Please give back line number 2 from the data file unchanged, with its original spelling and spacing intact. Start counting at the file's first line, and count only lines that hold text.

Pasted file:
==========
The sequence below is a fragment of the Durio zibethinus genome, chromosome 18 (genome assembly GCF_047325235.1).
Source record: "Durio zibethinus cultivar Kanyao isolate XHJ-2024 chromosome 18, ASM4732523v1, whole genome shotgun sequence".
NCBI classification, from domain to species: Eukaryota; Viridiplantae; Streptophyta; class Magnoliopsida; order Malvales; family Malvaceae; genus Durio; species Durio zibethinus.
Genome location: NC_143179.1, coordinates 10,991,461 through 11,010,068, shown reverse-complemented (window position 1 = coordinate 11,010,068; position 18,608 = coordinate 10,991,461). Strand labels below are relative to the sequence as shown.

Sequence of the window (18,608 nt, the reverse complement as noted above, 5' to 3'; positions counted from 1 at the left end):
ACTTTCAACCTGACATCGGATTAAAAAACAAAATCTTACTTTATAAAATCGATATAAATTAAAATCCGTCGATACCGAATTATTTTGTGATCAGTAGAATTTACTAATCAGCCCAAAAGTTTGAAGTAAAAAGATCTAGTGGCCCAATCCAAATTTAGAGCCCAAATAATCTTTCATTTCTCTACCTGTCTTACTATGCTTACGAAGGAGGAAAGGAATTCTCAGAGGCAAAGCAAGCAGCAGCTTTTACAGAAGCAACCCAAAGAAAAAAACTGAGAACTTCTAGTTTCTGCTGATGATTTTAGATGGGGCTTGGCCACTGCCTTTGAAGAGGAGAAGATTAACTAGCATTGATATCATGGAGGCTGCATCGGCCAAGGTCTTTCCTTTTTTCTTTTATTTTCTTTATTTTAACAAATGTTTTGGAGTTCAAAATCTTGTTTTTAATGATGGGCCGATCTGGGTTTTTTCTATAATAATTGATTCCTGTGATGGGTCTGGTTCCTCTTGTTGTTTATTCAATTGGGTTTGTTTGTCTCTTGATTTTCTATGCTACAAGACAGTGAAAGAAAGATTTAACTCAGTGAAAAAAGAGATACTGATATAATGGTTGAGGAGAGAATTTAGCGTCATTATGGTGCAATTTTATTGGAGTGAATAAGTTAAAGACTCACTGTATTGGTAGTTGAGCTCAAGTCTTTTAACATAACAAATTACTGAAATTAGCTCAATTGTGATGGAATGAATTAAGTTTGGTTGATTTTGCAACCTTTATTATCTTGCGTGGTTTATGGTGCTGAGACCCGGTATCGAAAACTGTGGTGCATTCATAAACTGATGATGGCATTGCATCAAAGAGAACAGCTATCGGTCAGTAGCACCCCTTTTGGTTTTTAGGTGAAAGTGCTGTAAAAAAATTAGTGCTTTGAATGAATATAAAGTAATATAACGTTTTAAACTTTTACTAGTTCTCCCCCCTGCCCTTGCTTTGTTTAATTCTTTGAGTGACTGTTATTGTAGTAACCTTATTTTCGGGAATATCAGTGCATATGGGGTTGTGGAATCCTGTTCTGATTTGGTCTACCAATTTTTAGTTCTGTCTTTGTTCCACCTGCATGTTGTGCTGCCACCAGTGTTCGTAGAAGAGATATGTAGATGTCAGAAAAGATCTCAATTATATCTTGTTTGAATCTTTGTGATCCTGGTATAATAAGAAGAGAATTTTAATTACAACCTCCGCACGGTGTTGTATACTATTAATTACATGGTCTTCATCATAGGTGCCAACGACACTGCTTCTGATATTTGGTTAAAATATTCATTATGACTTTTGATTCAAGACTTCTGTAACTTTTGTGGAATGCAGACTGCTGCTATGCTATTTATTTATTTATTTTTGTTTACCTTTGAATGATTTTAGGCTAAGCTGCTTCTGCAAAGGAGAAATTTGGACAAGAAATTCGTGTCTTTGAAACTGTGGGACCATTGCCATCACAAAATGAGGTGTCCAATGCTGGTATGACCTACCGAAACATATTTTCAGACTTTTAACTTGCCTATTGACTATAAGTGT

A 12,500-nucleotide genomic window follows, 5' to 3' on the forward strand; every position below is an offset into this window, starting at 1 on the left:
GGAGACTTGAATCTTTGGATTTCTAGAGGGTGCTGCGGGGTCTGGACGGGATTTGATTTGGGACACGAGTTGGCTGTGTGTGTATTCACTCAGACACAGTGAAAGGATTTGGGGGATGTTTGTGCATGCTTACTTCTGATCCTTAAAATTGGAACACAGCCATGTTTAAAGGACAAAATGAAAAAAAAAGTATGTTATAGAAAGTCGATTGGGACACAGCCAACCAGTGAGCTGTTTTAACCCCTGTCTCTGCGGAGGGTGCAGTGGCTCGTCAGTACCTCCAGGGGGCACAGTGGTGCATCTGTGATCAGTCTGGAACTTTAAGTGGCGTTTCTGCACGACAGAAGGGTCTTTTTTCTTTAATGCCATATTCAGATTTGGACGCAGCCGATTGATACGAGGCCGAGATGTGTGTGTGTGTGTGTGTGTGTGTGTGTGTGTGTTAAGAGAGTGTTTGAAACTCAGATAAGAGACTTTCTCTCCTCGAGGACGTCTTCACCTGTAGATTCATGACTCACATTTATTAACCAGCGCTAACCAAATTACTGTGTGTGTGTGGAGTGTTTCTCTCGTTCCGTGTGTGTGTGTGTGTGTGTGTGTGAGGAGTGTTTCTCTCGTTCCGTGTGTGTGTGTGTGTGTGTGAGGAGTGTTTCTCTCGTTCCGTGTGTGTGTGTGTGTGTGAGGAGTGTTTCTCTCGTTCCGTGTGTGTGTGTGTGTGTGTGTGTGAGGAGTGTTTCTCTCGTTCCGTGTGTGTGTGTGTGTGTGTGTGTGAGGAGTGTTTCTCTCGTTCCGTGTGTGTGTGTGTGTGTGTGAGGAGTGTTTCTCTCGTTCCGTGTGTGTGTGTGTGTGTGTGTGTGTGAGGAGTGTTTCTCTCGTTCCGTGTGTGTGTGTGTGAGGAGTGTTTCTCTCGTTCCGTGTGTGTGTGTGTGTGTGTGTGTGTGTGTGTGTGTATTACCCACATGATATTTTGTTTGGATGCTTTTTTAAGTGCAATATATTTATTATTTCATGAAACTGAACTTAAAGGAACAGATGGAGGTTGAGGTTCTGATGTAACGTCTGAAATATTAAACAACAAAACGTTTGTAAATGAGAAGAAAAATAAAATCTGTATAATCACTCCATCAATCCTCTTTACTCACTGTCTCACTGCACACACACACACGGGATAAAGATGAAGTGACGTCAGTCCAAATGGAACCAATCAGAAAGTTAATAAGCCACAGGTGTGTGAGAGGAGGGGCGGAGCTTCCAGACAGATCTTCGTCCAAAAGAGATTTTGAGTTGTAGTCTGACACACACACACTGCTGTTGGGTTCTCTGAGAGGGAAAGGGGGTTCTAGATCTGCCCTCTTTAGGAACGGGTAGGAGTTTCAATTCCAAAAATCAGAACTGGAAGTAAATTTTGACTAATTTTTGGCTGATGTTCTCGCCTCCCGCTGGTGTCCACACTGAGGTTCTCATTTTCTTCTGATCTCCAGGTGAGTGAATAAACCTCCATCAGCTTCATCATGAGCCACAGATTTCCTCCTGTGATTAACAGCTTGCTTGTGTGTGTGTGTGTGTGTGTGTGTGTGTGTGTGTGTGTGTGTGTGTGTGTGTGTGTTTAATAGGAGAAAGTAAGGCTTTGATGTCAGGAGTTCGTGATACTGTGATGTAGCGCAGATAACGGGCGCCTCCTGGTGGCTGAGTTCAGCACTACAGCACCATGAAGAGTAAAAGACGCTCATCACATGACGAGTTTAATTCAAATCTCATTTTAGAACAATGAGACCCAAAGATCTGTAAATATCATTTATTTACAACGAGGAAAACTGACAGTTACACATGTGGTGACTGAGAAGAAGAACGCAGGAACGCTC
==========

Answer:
Source record: "Durio zibethinus cultivar Kanyao isolate XHJ-2024 chromosome 18, ASM4732523v1, whole genome shotgun sequence".